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US Shale, LNG Firms Quietly Meet With European Officials to Try to Replace Russian Supplies: Report
Russia accounts for about 40 percent of European countries' natural gas needs, with some nations dependent on Russia for over 90 percent of supplies. After the start of the Russian military operation in Ukraine, some EU members have vowed to halt buying Russian natural completely, while others have vowed not to pay for supplies in rubles.
US shale gas and LNG producers have met with a delegation of European officials to discuss the possibility for expanding US gas exports to Europe to replace Russian gas, but warned that the necessary infrastructure won't be up and running until at least 2025, Reuters reports, citing a person said to be familiar with the matter.
At least twelve US shale gas executives are said to have hobnobbed with European officials in Texas on Wednesday as they toured the Golden Pass LNG export infrastructure project in Sabine Pass and met with producers in Houston, Fred Hutchison, the head of industry trade group LNG Allies told the news agency.
The US companies involved in the talks reportedly included executives from Chesapeake Energy, Coterra Energy, EOG Resources and EQT Corp. On the European side were senior diplomats, including foreign affairs and economy ministers, as well as private commercial buyers, from countries including France, Germany, the UK, Hungary, Bulgaria, Latvia and Estonia.
"The capacity challenges in 2022 are great but the opportunities in a few years are really terrific," Hutchison assured, referring to the difficulties faced by US producers, including costly long-term investments, particularly for LNG - which requires special infrastructure to supercool it to liquid form and condense it to assure ease of storage and transport. Russian energy officials estimate that US LNG is up to 40 percent more expensive than Russia's pipeline supplies.
US energy firms are lobbying lawmakers in Washington to assist in the construction of new LNG export infrastructure, with Pioneer Natural Resources head Scott Sheffield recently saying the US requires new LNG facilities in the country's northeast to ship its energy across the ocean.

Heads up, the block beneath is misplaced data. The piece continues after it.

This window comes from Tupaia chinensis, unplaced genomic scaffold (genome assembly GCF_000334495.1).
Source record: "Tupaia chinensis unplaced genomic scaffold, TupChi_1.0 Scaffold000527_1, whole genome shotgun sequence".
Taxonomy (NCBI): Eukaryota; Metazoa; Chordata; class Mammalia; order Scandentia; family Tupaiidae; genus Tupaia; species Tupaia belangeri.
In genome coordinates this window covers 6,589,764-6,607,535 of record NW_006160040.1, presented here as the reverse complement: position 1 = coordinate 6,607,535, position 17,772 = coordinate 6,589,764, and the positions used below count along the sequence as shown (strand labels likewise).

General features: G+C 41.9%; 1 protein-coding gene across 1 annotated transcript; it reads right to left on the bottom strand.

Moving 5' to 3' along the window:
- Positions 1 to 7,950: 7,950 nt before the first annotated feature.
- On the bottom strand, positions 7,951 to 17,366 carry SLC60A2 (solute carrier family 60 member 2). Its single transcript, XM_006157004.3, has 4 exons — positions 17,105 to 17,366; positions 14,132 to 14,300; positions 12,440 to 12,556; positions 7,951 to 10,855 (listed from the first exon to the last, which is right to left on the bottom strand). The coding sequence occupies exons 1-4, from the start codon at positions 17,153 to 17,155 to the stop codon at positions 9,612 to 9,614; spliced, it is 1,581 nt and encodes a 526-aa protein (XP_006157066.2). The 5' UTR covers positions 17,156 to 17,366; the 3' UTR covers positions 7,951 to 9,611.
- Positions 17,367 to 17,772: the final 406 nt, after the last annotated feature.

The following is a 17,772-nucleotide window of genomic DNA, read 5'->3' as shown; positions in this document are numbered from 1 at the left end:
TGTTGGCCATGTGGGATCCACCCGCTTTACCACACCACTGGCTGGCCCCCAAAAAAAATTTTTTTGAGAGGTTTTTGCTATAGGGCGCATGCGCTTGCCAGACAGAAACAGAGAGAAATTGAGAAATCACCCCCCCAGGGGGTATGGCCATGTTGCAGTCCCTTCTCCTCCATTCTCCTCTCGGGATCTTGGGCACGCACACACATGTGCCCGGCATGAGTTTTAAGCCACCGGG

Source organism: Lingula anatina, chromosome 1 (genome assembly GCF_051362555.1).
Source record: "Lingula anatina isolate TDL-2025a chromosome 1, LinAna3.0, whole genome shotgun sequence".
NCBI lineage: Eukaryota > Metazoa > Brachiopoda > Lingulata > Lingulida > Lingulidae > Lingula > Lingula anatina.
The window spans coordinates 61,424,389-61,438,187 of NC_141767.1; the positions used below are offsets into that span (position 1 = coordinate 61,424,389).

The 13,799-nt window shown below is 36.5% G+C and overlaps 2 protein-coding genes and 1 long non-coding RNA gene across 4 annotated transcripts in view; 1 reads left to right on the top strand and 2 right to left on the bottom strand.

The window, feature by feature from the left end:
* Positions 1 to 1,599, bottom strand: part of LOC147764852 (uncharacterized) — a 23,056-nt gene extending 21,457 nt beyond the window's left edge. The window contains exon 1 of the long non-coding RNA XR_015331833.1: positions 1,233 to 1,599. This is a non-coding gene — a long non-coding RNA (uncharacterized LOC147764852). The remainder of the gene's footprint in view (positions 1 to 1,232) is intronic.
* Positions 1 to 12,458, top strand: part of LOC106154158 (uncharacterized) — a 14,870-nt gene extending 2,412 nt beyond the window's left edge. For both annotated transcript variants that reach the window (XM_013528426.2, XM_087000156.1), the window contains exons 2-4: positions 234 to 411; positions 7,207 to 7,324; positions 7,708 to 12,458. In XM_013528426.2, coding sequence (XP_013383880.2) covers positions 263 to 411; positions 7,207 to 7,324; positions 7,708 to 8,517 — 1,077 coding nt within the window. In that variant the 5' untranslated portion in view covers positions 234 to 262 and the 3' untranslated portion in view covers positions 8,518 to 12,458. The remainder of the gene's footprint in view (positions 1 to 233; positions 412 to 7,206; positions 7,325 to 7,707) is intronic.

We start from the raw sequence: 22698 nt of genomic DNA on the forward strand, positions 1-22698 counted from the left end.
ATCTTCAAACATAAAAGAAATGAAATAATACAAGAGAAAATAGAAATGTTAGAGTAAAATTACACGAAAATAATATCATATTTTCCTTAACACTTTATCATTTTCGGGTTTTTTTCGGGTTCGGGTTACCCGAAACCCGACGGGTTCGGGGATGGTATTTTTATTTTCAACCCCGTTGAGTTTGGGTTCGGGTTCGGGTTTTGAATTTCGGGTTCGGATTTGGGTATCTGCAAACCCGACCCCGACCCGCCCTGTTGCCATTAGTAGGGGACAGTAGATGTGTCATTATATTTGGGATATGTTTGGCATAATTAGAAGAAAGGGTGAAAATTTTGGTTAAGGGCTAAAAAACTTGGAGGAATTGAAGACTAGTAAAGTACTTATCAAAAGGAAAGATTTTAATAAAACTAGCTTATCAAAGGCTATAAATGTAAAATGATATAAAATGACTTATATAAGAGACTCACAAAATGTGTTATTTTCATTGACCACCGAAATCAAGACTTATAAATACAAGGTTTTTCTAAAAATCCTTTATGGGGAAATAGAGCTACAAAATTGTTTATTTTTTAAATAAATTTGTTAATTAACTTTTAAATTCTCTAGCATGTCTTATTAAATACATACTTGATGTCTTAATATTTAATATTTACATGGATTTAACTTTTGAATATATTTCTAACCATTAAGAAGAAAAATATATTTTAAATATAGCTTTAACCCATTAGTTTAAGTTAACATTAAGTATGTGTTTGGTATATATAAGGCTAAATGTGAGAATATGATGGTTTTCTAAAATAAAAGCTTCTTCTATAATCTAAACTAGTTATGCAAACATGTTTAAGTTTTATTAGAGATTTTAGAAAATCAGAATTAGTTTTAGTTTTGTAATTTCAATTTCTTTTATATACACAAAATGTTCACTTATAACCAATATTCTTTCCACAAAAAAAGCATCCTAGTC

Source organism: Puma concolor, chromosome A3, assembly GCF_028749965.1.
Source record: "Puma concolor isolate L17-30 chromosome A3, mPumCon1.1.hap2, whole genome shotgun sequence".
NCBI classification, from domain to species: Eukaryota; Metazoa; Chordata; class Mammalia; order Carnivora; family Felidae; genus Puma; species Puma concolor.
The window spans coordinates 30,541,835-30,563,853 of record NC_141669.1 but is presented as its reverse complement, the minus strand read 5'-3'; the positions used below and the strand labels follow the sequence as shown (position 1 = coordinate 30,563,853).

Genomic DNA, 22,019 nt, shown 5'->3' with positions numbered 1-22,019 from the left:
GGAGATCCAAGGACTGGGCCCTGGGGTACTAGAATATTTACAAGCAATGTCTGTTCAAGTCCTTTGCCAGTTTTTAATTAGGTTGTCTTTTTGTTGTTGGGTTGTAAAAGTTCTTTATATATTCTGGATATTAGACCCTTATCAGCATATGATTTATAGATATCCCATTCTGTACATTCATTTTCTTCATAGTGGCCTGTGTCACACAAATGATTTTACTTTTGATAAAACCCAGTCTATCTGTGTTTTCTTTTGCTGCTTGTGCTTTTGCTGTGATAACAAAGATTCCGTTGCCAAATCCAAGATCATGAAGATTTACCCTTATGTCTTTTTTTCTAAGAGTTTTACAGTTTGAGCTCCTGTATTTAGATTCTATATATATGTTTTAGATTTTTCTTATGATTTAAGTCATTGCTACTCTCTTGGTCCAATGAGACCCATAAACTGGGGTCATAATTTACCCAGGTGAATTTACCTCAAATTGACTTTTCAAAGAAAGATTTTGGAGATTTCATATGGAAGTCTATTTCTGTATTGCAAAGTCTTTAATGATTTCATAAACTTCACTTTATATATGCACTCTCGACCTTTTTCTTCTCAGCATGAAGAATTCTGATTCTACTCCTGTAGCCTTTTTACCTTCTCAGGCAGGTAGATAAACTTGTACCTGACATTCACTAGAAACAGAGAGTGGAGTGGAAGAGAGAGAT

The EU announced plans to cut down on its purchases of Russian gas by more than sixty percent by the end of 2022. Energy experts have dismissed these plans as unrealistic, citing the extent to which European countries currently depend on Russia for their needs.
Russian gas giant Gazprom produced over 540 billion cubic meters (bcm) of gas last year, more than BP, Chevron, ExonnMobil, Shell and Saudi Aramco combined. 168 bcm of that was delivered to customers in Europe. The only company that came anywhere Gazprom's output was the National Iranian Oil Company, which produced 291 bcm, but consumed 280 bcm of that domestically.
On Thursday, Wood Mackenzie consultancy head of gas research Giles Farrer told FT that replacing the Russian-supplied gas would be literally "impossible," since "there is nothing else out there" and most existing gas production projects around the world are already operating at maximum capacity or close to it.
European countries dependent on gas spot prices began to feel the limits in the global gas market beginning last fall, before the Ukraine crisis hit, as regional buyers and buyers in Asia competing for limited supplies after a cold winter and spring of 2020-2021, spending prices skyrocketing.
A recent analysis by Bernstein Research, an NY-based asset management company, showed that replacing Russian pipeline gas with LNG would require about 112 million tonnes of the fuel source - about 1/3 of the total existing LNG market.
The US has so far promised to deliver 15 billion cubic meters of gas to the Europeans to offset losses of Russian supplies. US producers currently export about 71 million tonnes of gas (105 bcm), but hope to increase that figure to 200 million tonnes+ by the end of the decade. QatarEnergy is looking to increase its LNG export capacity to 100 million tonnes through the North Field, up from the 86 bcm exported in 2021, but isn't expected to get there until 2026.
Nearly ¾ of Russia's natural gas supplies were sold to European customers in 2021, with large buyers like Germany, Italy and France depending on Russian supplies for 49, 46 and 24 percent of their total consumption, respectively. Russia has also been ramping up its energy deliveries to Asian buyers, particularly China, India and Pakistan, and Moscow and Beijing recently agreed on the construction of a new pipeline by 2025 which would allow Russia to pump up to 50 bcm of natural gas to the Asian giant.
[Source: By Ilya Tsukanov, Sputnik, Moscow, 07Apr22]n
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